Joseph E. ANDERSON, Plaintiff-Appellant, v. A. GONZALES; C. Laita, Defendants-Appellees.
Decided: May 20, 2020
Before: R. NELSON and BRESS, Circuit Judges, and GWIN,* District Judge.
Rajeev Muttreja, Jones Day, New York, NY, for Plaintiff-Appellant Justin Walker, Deputy Attorney General, AGCA-Office of the California Attorney General, Sacramento, CA, for Defendants-Appellees
Joseph Anderson, a state prisoner, filed suit under 42 U.S.C. § 1983 against two prison employees, Officer Laita and Sergeant Gonzales, alleging excessive force and a failure to protect Anderson from another cellmate. The district court granted summary judgment to Officer Laita, holding that under the Prison Litigation Reform Act (PLRA), Anderson had failed to exhaust his remedies in the prison grievance process. 42 U.S.C. § 1997e. Anderson now seeks to appeal that exhaustion ruling.
We conclude we lack jurisdiction to hear it. After the district court granted summary judgment to Laita, Anderson settled his claims with Sergeant Gonzales. Anderson and Gonzales then filed a stipulation in the district court stating that “Plaintiff Joseph Anderson and Defendant Gonzales have resolved this case in its entirety.” (Emphasis added). Counsel then appeared before the magistrate judge to confirm the settlement, with the magistrate judge declaring: “[b]ased upon that, this case is settled.” The magistrate later issued an order on the stipulation, stating that “the case has been resolved in its entirety, [and] should be dismissed with prejudice.” (Emphasis added).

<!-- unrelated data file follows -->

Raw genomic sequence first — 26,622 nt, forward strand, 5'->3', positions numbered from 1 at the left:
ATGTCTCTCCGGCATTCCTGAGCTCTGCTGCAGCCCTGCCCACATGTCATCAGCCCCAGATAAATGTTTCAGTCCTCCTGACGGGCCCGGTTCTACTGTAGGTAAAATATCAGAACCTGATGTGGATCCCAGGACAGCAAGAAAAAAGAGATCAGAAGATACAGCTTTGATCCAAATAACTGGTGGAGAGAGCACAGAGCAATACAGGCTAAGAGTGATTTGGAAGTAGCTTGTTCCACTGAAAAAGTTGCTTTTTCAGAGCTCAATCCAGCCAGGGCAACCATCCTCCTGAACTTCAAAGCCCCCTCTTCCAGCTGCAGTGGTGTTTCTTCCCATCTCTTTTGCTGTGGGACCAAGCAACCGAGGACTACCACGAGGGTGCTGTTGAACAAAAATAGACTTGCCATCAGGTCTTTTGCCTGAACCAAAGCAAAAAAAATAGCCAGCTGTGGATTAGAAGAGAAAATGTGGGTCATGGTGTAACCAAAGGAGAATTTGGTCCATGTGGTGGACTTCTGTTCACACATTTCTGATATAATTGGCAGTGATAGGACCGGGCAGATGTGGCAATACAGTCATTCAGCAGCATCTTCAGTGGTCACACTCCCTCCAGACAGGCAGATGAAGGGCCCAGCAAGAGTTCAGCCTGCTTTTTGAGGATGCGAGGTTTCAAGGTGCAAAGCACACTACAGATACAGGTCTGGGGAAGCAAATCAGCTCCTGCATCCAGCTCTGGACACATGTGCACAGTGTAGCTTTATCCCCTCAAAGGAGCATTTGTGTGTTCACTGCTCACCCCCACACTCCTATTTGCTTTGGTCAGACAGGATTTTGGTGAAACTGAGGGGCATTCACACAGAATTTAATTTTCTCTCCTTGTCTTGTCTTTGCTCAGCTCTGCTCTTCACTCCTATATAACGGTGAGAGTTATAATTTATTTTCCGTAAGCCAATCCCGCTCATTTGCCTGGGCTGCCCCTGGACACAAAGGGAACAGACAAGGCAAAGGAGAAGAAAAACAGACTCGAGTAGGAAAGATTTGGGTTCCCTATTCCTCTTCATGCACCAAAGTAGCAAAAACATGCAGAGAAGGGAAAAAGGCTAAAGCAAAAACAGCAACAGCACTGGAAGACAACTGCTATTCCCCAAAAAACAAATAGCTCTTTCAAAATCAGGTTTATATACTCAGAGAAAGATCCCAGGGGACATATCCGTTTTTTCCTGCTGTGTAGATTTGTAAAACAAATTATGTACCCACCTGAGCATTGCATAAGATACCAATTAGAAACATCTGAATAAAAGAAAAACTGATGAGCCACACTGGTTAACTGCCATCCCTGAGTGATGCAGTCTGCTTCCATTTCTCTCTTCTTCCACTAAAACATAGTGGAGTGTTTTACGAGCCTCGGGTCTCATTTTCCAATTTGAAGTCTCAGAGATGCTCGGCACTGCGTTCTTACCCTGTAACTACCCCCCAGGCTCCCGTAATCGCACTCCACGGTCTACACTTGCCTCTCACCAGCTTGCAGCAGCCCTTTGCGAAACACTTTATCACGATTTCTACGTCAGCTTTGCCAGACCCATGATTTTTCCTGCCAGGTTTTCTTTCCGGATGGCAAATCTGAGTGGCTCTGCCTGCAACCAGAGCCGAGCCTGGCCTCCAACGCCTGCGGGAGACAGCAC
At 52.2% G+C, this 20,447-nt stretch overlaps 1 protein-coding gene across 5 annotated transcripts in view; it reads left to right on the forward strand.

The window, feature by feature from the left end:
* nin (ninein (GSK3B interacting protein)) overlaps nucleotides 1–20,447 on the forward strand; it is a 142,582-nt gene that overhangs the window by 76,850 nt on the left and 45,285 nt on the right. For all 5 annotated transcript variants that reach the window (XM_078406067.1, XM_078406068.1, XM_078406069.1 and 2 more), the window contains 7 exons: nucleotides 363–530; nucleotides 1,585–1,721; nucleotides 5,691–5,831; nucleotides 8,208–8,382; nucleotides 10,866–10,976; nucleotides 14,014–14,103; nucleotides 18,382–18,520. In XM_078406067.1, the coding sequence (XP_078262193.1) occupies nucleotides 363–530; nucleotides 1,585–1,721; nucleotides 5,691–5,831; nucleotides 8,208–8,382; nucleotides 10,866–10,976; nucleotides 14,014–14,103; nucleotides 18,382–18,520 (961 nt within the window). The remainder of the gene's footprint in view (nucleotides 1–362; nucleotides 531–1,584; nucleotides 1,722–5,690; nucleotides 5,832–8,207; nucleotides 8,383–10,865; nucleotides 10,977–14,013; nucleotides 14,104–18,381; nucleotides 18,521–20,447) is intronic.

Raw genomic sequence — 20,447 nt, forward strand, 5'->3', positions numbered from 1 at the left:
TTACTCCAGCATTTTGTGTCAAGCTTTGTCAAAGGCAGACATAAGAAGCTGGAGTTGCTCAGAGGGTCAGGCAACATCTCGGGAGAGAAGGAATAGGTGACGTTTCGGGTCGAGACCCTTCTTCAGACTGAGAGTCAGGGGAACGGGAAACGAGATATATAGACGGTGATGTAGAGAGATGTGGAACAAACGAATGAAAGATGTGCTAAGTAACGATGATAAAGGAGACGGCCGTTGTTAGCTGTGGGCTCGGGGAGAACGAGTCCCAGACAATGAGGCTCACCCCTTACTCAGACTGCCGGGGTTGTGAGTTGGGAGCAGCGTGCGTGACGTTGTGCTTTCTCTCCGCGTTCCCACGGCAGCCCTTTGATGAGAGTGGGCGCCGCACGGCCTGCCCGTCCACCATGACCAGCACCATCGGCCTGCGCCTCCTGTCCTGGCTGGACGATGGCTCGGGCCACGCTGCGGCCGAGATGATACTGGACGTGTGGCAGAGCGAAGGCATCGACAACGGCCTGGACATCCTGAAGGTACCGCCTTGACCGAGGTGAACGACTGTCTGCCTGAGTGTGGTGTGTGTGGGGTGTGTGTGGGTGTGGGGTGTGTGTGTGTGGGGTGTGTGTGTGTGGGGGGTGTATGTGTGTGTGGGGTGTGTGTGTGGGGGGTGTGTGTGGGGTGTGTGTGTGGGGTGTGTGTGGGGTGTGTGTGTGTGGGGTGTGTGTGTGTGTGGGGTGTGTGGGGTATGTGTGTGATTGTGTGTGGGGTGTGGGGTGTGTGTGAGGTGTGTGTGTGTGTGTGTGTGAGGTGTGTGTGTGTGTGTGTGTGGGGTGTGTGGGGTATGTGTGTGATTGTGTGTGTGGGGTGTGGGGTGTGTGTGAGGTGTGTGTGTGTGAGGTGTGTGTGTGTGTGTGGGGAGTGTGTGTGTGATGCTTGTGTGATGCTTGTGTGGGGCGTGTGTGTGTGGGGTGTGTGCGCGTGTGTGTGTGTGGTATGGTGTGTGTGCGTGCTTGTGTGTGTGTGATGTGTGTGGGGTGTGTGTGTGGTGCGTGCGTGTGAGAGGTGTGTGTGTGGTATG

The stipulation and the court's order memorializing it clearly dismissed the entire case based upon the settlement. This necessarily included Anderson's claims against Laita; those claims were not carved out from the stipulation, nor was any separate judgment ever issued in favor of Laita. See Fed. R. Civ. P. 41(a), 54(b), 58. It is well established that following a settlement, “[a] plaintiff may not appeal a voluntary dismissal because it is not an involuntary adverse judgment.” Seidman v. City of Beverly Hills, 785 F.2d 1447, 1448 (9th Cir. 1986). All that exists in this case is a voluntary dismissal, from which Anderson may not appeal. Id. (“Having agreed to dismiss this action with prejudice, Seidman deprived this court of jurisdiction to consider his appeal.”).
Although the stipulation and accompanying order are sufficient to demonstrate our lack of jurisdiction, we note that the settlement agreement confirms this as well. The settlement agreement was not part of the record below, but Officer Laita has submitted it to this court. Anderson does not dispute its authenticity and agrees we may consider it for purposes of assessing our own jurisdiction.1
The settlement agreement contains a broad release that covers Officer Laita. Among other things, the agreement states that it “covers all of the claims and allegations in the Complaint and any amendments thereto against Defendants, whether named or unnamed and whether served or unserved, and any past or current employees of [California Department of Corrections and Rehabilitation].” Under the settlement, “[i]t is the intention of the parties in signing this Agreement that it shall be effective as a full and final accord and satisfaction and release from all claims asserted in the Complaint.” The settlement agreement confirms that when the case was voluntarily dismissed, that dismissal clearly included the claims against Officer Laita.
For the foregoing reasons, we must DISMISS for lack of jurisdiction.
1. To this extent, we grant Officer Laita's motion for judicial notice of the settlement agreement.
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